When someone says to you, “You failed”, what they really mean is “If I were you in that situation, I would feel like a failure.” I would say that the vast majority of the reason that most people don’t get into business is a fear of failing and losing their money, home, and livelihood. That’s totally understandable and I would blame nobody for staying out of the game for those reasons but, honestly, success is almost never built on success. It’s built on failure, it’s built on frustration and sometimes it built on catastrophe. I have never had a successful business win that didn’t start out with some blundering failure first. With a little time and a few corrections, you get back in the game and make the winning shot. With that said, you become resilient to failure (not failure proof) but resilient. You know failure is going to happen at some point but because you do not fear failure, you proceed and soon find out it wasn’t as bad as you first thought. Failures create wins and they start to be an integral part of your business.


We never do anything without intention or purpose and so we probably always look like we know what we are doing. Even something as mundane as shopping at Walmart, I have a driven purpose to achieve an objective. I have a very well thought out list that I stick to and rarely deviate from and I really try not to make it a social hour as I try and avoid standing in the aisle talking to people I know. Having a life based on intention give a life purpose, purpose gives way to motion and action and action creates the impact you so badly want. Living with Intention is wanting the end result so intensely that you don’t even feel the work that it took to get there whether it’s getting items at the store or courting that next big client.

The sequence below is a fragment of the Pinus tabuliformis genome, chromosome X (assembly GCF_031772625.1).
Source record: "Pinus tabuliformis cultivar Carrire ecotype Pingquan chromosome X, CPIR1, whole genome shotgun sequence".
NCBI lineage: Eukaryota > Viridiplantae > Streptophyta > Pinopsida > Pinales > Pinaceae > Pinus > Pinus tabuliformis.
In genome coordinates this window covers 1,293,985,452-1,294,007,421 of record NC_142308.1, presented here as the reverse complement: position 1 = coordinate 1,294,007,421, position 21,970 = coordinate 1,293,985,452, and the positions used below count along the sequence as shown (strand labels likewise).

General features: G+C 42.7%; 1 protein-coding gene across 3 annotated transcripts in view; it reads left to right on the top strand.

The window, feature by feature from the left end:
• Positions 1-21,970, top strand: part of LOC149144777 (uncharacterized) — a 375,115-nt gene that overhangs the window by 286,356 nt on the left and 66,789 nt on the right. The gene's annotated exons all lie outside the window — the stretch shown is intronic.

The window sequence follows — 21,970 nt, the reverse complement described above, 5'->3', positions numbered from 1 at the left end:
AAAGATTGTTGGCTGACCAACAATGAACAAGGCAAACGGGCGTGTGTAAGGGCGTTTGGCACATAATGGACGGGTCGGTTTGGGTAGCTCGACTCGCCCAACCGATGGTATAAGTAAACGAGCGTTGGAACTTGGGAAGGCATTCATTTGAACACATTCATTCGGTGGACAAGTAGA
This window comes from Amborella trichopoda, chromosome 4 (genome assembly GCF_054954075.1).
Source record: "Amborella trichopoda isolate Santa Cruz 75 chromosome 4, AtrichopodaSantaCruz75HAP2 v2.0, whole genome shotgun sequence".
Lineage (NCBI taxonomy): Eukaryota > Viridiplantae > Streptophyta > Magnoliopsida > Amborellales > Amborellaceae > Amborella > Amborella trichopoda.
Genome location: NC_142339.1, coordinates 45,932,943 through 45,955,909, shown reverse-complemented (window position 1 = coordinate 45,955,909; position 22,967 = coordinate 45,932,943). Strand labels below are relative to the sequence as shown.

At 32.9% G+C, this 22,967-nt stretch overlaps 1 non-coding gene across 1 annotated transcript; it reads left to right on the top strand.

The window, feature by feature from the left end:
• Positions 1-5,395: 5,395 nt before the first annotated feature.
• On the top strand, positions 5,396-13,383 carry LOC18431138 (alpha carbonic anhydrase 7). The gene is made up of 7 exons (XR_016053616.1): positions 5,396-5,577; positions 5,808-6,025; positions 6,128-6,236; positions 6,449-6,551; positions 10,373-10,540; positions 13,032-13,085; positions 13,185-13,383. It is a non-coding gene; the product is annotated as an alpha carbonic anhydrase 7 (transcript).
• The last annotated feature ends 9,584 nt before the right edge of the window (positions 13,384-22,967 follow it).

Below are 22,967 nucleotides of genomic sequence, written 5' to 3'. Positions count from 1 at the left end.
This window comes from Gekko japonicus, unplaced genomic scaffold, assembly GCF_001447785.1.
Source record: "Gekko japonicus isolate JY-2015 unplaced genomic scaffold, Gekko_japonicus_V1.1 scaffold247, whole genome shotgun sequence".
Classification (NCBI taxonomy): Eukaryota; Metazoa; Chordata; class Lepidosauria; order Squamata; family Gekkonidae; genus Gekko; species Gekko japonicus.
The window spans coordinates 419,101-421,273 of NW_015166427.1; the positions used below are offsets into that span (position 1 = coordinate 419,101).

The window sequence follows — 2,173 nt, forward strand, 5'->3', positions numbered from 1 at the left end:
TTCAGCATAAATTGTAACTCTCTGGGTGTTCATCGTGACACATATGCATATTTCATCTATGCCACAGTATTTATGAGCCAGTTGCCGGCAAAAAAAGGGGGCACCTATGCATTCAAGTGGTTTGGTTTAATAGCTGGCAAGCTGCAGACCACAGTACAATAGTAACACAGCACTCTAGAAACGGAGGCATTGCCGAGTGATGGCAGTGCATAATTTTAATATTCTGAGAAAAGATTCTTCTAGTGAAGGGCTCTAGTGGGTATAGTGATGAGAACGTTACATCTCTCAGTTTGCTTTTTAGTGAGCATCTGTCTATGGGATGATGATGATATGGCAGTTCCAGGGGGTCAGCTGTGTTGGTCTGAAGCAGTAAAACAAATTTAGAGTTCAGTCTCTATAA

Everything is a competition

Winning becomes very habitual and whether it’s a big game, a business deal or just life itself, we must feel that winning-shot moment as much as possible. While it’s not possible to be on the championship court every day or be in the boardroom making the big deal every single day, a vacuum begins to develop when thing get slow or you’re between wins. You look for other things to compete in no matter how mundane or trivial they may seem like getting the best parking spot, the first or last donut at the office, being the first one to do small dumb things and see if anyone (and I mean anyone) tried to out-do or outsmart you at it. You are willing to take on anyone at anything at any time just to see if you can beat them. This reinforces and conditions your mind to never be influenced by a competitor no matter how big they are.

In conclusion, I think we want you to know that it’s really not talent or naturally born skillsets that make a successful business owner have an aura. It’s continually self-educating, its sheer repetition and practice, it’s embracing failures as your next big win, It’s living your life with intention and competing at even the very small and insignificant things. By saying its talent, is like saying all the work you put into your self-madeness and bravado to do what many, many others won’t do, becomes undermined. Because I study human nature all the time, it’s understandable that most people think its talent. Humans have a natural tendency to look for the “easy button” even in other people’s success. But if you peel back the sticker on the top of an easy button, I think you will see the word “work” is permanently embosses under it! If you want to compliment me using the word talented, say it about my employees, they are the true talent in my operation!


Daniel J Bockman